Amos the Prophet

Amos 7:10 Then Amaziah, the priest of Bethel, sent word to Jeroboam king of Israel, saying, “Amos has conspired against you in the midst of the house of Israel; the land is unable to endure all his words. 11 For thus Amos says, ‘Jeroboam will die by the sword and Israel will certainly go from its land into exile.’” 12 Then Amaziah said to Amos, “Go, you seer, flee away to the land of Judah and there eat bread and there do your prophesying! 13 But no longer prophesy at Bethel, for it is a sanctuary of the king and a royal [cq]residence.”

14 Then Amos replied to Amaziah, “I am not a prophet, nor am I the son of a prophet; for I am a herdsman and a [cr]grower of sycamore figs. 15 But the Lord took me from [cs]following the flock and the Lord said to me, ‘Go prophesy to My people Israel.’ 16 Now hear the word of the Lord: you are saying, ‘You shall not prophesy against Israel nor shall you [ct]speak against the house of Isaac.’ 17 Therefore, thus says the Lord, ‘Your wife will become a harlot in the city, your sons and your daughters will fall by the sword, your land will be parceled up by a measuring line and you yourself will die [cu]upon unclean soil. Moreover, Israel will certainly go from its land into exile.’”

As you can see, Amos prophesied mainly to the northern kingdom of Israel during the reign of Jereboam II, an evil king who reigned for 41 years (790-750 BC)of mainly prosperity and peace. Jonah the prophet, according to 2 Kings 14:23-27, had given a good prophecy to Jereboam that he would be successful militarily, that God was not ready yet to turn Israel over to foreign powers. But Amos, looking at the evil and idolatry of Jereboam, gives a different prophesy. He predicts that Israel will go into captivity soon, and they did, to Assyria, in 722 BC. Jonah finally went to Nivevah, the capital of Assyria, and preached to them which led to their repentance, which made Jonah angry and depressed. We don’t know what happened to Jonah after he returned from Ninevah as the Bible is silent on that. If he did return to Israel to continue prophesying to Jereboam, you have to wonder if he and Amos ever met and had a discussion about Amos’ prophecy that Assyria would take Israel into exile. Can you imagine how Jonah felt when he heard Amos’ prediction that it would be Israel falling and not Assyria?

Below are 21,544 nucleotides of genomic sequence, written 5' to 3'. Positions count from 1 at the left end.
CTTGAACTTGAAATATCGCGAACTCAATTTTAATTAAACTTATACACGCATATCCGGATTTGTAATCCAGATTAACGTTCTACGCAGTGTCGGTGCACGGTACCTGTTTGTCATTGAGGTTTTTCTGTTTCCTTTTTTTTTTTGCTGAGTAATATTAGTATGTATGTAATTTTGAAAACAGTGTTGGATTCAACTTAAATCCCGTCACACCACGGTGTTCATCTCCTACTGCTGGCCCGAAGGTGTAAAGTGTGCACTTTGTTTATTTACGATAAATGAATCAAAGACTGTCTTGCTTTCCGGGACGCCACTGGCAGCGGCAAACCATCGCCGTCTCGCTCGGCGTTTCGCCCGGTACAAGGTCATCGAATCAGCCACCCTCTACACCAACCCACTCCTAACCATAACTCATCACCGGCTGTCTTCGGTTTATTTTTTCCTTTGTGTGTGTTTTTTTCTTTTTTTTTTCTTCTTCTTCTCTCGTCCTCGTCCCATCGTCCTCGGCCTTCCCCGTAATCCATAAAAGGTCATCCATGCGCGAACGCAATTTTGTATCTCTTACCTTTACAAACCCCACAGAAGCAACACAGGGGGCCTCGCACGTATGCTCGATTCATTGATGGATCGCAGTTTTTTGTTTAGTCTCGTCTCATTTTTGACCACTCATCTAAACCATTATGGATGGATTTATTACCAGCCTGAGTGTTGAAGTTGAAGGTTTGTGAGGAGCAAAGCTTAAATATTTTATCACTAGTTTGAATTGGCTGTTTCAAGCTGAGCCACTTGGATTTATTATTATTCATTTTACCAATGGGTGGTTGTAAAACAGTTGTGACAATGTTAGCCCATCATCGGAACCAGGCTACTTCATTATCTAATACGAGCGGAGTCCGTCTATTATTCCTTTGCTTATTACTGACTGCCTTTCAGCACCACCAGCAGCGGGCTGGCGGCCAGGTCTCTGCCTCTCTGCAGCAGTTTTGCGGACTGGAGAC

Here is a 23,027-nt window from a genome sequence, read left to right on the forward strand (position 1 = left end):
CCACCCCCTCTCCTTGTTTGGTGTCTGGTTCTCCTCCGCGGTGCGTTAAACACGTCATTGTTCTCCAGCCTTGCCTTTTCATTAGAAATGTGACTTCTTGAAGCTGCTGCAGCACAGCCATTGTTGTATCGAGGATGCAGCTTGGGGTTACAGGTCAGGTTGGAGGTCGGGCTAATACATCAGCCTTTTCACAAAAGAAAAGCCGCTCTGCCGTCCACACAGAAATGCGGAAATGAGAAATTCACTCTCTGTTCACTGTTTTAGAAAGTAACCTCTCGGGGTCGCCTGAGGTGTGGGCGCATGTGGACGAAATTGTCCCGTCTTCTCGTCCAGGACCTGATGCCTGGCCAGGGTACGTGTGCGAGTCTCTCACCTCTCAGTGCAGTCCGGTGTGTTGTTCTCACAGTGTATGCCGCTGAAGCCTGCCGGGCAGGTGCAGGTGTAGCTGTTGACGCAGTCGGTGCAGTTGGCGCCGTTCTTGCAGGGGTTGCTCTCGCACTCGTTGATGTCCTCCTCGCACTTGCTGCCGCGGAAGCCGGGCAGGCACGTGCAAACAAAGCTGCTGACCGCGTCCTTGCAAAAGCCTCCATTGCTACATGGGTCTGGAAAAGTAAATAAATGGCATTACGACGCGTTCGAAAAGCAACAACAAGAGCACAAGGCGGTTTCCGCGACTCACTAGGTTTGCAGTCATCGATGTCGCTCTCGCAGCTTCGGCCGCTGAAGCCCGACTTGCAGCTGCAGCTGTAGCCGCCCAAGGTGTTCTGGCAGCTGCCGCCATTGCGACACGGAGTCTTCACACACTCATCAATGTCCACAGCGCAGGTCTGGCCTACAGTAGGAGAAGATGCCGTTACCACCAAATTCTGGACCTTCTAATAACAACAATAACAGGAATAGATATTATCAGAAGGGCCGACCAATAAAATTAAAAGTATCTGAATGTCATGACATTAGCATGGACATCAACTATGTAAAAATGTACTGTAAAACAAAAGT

Amos 3:

“You only have I [ab]chosen among all the families of the earth;
Therefore I will [ac]punish you for all your iniquities.”
Do two men walk together unless they have made an [ad]appointment?
Does a lion roar in the forest when he has no prey?
Does a young lion [ae]growl from his den unless he has captured something?
Does a bird fall into a trap on the ground when there is no [af]bait in it?
Does a trap spring up from the earth when it captures nothing at all?
If a trumpet is blown in a city will not the people tremble?